Below is the world's shortest intelligence test. See how many questions you can answer!
1) A bat and a ball cost $1.10 in total. The bat costs $1.00 more than the ball. How much does the ball cost?
2) If it takes 5 machines 5 minutes to make 5 widgets, how long would it take 100 machines to make 100 widgets?
3) In a lake, there is a patch of lily pads. Every day, the patch doubles in size. If it takes 48 days for the patch to cover the entire lake, how long would it take for the patch to cover half of the lake?
This is Shane Frederick's Cognitive Reflection Test. Although the test is simply worded and only has four possible scores, when it was given to groups of students at various universities, it correlated fairly well to other, longer intelligence tests. (For reference, students from MIT averaged 2.18 correct answers.) The neat part is that the questions in the test are designed to trick you. They all have nice, intuitive answers which spring right to the forefront of your mind when you read the question. A brain caught unawares will think "of course the ball must cost $0.10, that is how much I should add to $1.00 to get the total of their costs, $1.10!" Questions 2 and 3 have similar "pitfall" lines of reasoning of their own, resulting in the answers of 100 minutes and 24 days, respectively.
You might have just had a small moment of panic or disappointment if you recognized one of your answers in the previous paragraph. It is possible that you stopped, went back to the question, worked through it more carefully, and saw why the answers above are incorrect. (If you have not yet done so, I highly recommend it.) This would be an example of you switching from using your lightning-fast intuition to a slower and more measured approach. You can see the comparison between these in action when I ask you whether 1003 is even and whether 1003 is prime.
If you have seen one of these questions before (the first question is commonly shared on social media), you may have been ready for a trick. You may have engaged your careful reasoning in advance and you may have gotten past my elaborate defenses: trying to get you to use your intuition by cunningly concealing "Think Quickly" in the title. When reading these questions in a decently large font in a nice solid color, the conditions were perfect for letting intuition take over and giving you an answer to the questions in a snap.
Amazingly, what researchers found was that printing the question in a small, grey, italicized font, making it much harder to read, actually increased the scores of students from Princeton from 1.9 to 2.45! The fraction of students that made at least one mistake dropped from 90% to 35%. What happened was that shrinking the font and making the question harder to read engaged the process of analytical thinking. It became harder for the students to jump to an answer because it is tricky to get an intuition for a problem which is difficult to read.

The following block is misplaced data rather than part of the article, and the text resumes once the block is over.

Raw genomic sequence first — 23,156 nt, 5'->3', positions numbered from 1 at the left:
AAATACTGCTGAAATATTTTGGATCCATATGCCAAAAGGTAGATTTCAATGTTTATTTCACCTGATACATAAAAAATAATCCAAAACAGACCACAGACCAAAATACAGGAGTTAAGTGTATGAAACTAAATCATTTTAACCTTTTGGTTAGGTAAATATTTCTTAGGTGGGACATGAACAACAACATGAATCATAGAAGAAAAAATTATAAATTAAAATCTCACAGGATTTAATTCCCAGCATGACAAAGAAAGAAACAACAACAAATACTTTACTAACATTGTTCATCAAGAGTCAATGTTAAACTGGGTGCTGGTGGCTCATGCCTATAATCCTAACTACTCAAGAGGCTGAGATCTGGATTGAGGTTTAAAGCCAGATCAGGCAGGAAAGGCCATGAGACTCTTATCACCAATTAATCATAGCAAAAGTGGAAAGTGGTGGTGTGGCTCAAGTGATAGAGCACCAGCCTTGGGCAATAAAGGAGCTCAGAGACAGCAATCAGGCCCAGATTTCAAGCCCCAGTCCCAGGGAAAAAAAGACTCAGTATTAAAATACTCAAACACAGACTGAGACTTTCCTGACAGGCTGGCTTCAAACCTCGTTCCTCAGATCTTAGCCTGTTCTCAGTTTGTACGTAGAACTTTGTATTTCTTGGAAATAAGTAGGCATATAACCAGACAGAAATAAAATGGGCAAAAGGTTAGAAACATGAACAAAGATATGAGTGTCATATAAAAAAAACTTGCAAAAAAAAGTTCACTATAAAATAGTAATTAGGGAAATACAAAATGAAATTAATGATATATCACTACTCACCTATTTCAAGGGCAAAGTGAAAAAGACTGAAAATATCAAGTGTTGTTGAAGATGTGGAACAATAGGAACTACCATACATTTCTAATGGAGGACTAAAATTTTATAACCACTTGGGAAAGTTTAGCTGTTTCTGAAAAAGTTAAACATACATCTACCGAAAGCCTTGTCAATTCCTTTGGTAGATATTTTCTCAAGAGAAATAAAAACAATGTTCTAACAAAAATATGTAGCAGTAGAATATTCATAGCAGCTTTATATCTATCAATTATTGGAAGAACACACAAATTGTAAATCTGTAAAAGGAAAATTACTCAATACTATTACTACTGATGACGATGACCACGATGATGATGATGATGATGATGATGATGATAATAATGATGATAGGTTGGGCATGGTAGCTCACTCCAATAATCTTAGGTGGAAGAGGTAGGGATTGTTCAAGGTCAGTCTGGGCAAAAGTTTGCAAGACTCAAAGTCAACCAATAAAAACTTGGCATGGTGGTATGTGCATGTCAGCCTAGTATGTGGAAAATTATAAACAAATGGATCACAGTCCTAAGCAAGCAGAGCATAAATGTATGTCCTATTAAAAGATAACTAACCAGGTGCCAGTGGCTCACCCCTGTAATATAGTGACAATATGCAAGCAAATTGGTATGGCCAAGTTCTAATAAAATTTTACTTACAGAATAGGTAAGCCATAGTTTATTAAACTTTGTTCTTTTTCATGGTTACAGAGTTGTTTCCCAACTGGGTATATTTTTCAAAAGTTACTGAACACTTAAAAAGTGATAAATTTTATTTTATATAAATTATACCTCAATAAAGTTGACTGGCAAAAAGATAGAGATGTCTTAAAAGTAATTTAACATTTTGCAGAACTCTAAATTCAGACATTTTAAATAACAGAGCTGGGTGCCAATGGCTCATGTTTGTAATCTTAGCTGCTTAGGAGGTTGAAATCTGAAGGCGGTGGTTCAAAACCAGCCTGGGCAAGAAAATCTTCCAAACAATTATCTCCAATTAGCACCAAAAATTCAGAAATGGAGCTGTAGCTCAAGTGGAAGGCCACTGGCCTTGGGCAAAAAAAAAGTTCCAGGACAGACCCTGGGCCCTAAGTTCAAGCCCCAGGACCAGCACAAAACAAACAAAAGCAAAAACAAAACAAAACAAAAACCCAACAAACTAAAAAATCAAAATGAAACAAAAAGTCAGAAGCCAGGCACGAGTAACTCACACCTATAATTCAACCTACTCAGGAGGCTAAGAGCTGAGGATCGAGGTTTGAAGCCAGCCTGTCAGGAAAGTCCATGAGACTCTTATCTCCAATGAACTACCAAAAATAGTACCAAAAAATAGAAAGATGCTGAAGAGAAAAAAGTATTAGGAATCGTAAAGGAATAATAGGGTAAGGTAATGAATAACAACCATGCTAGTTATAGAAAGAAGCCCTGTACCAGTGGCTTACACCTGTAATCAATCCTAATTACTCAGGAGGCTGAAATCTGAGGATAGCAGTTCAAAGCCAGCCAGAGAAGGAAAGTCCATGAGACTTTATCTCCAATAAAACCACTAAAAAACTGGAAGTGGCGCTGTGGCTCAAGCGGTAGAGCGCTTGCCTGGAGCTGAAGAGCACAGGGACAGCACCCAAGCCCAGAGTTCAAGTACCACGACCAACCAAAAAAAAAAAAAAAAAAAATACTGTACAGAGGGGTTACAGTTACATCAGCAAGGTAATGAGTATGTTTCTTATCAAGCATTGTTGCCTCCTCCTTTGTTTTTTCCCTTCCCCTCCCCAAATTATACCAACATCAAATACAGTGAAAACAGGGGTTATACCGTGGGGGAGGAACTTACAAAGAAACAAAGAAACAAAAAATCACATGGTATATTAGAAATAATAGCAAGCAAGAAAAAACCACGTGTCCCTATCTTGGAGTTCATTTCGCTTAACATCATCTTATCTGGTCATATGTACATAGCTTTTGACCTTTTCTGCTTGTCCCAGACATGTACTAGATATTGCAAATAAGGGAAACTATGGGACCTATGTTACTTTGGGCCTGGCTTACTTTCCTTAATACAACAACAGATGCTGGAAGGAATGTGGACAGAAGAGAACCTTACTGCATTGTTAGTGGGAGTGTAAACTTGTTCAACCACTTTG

Although this test was just for fun, the implications and consequences of these modes of thinking can be dangerous to the unprepared if you are taking a test with more at stake, such as the SAT or GRE. Standardized test questions are printed in nice fonts, use simple words, and they have multiple choices. The answers are already right on the page for your intuition to grab onto, especially given that SAT questions will deliberately include answers that feel correct, but are actually produced by solutions with common mistakes. Not only that, but these tests will often place you under time pressure and not give you enough time per question to confirm and triple-check your answer every time. Being able to engage your analytical thinking skills, avoid the pitfall answers, and maintain accuracy without sacrificing speed is key to success when taking such tests, so do not let your guard down!
Feel free to share this test with your friends! Below are the solutions.
1) $0.05. The bat costs a dollar more than the ball, so the $1.10 can be split as ball + (ball + $1.00), making the ball $0.05 and the bat $1.05.
2) 5 minutes. 5 machines work in parallel, each making its own widget in 5 minutes. 100 machines making 100 widgets have 20 times the work to do but do it with 20 times as many machines. Each still makes its own widget in 5 minutes.
3) 47 days. If the patch doubles in size every day, one day before covering half of the lake, it would cover half of it. Thus, it takes 47 days for the patch to cover half of the lake.
For references and further reading, see "Thinking Fast and Slow" by Daniel Kahneman and "David and Goliath" by Malcolm Gladwell.